Baptist Foundation of Oklahoma President Robert Kellogg shoulders a weighty responsibility as the chief executive officer of an organization with more than $293 million in assets under management—an all-time high, by the way in 2010.

But talk to him about “D Day” and his eyes light up like a 5-year-old on Christmas morning! The big difference is Kellogg—and the Foundation, et al—is not on the receiving end of gifts, but is providing the gifts in the form of distribution checks that go to more than 300 beneficiaries who reap the blessings generated by the generosity of generations of Oklahoma Southern Baptists.

“D Day” is “Distribution Day”—the day the Foundation mails out those checks to beneficiaries—large and small—all of whom have been remembered by Oklahoma Baptists in their estate planning.

“Probably one of the things that’s really unique for us—we’re not a grant making foundation—is that we are a gatekeeper for charitable Oklahoma Baptists who have a desire to give,” Kellogg said. “We invest those gifts all year long, and the income that is earned on that every year, we send out to our endowment clients.”

“That’s exciting for us. On that one day, we really get the full impact of all of Oklahoma Baptists’ generosity who have given through the years. Some dating back 50 years, some dating back to our beginning 65 years ago, some five years ago; all of that money is collected together, regardless of the size of the gift—a $1 million or $2,000 gift. The income that is earned on those gifts is collected together, and we distribute it out in a lump sum to Baptist causes.”

The Foundation’s total distribution this year was $8.1 million, up 15.8 percent over last year.

“Last year was retarded some because of the financial markets,” Kellogg said. “But to know that you have given $8 million and that’s more than a 15 percent increase and it’s going to all of these Baptists ministries; that’s about the most exciting day here.”

Almost all, 99.9 percent of the assets managed by the Foundation are designated by the donor.

“Our Baptist clients can say, ‘Here, BFO, you manage this money for this Kingdom cause,’” Kellogg explained. “Oklahoma Baptists come to us for estate planning. We help them with their wills, and offset a portion of the expense they incur in writing a will if they give 10 percent to a Baptist cause. The interesting thing is, 20 years ago, Baptists gave to the Baptist entities, and they still do—such as Oklahoma Baptist University, Oklahoma Baptist Homes for Children, Baptist Village Communities, the International Mission Board and the North American Mission Board, but, increasingly, they’re giving to their local church.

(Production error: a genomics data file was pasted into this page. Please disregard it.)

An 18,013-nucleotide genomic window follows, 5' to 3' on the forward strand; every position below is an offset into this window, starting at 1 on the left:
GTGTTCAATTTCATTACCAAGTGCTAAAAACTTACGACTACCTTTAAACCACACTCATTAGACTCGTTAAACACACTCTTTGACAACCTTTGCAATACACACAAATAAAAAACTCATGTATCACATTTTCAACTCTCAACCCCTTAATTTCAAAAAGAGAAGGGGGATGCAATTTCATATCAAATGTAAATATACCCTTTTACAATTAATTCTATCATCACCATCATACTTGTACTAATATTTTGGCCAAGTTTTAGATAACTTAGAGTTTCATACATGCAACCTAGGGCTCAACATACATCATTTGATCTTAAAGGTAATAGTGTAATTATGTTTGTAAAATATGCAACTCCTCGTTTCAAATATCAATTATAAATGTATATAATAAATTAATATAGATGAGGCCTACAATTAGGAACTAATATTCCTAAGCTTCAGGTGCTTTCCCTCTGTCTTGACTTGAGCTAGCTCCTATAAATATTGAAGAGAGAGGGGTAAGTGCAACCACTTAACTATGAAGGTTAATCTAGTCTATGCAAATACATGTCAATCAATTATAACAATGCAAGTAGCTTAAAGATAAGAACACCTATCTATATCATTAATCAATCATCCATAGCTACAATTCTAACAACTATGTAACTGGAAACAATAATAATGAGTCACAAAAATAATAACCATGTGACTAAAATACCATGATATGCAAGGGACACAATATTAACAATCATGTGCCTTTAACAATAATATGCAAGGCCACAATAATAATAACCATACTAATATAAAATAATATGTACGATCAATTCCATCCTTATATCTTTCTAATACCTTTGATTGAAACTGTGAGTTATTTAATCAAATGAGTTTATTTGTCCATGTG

“Today, collectively, not any one church, our fastest growing beneficiary of new estate gifts is the local Southern Baptist church. Those are people who are doing their estate plans and have not gone home to be with the Lord yet, but we know there will be future monies. The money we have (coming in) now was written by people primarily through their wills years and years ago that have come to fruition and are being managed.”

In addition to the beneficiaries already mentioned, others include the Baptist General Convention of Oklahoma, associations, rescue missions and southern Baptist ministries in other countries such as orphanages, seminaries and hospitals.

“It’s almost unlimited. If you can imagine a Baptist cause that Baptists would get excited about, we’re pouring their money into it at some point,” Kellogg said.

The Foundation President, who moved into his position in 2002, said he continues to marvel at the faithfulness of Oklahoma Baptists.

“In spite of a down economy, 2009 and 2010 were two of our largest years in terms of gifts,” he said.
Knowing that makes him aware of the enormous responsibility he and the rest of the Foundation’s employees and its Board of Directors face.

“I recognize at the end of the day that it’s other people’s money that we manage. Oklahoma Baptists give their gifts and it’s our honor to oversee that, but it’s also a burden to make sure we manage that in good stewardship so that it has a good impact,” he stressed.

“I’m anxious about reporting to the Board. You always want to do right. They’re your employers. I’m anxious about reporting to our clients. But, I’m more concerned about having to give an account of myself at the end of my life. Was I a good steward with these resources?

“I never cease to be amazed at the charity of Oklahoma Baptists. And, it’s our honor and privilege to be at the crossroads for people who have a desire to make gifts to organizations and churches that benefit from those gifts.”

Kellogg personally knows how important those gifts—even those that might be considered small in the eyes of some—are.

“My family didn’t have the money for me to go to college at OBU when I graduated from high school,” he shared. “However, a preacher’s wife had set up a small scholarship in her husband’s name, and that made it possible for me to go to OBU. I just thank the Lord for that.”

It’s knowing that Oklahoma Baptists’ generosity results in thanksgiving to God that makes “D Day” a very special one for Robert Kellogg and the staff at the Baptist Foundation of Oklahoma.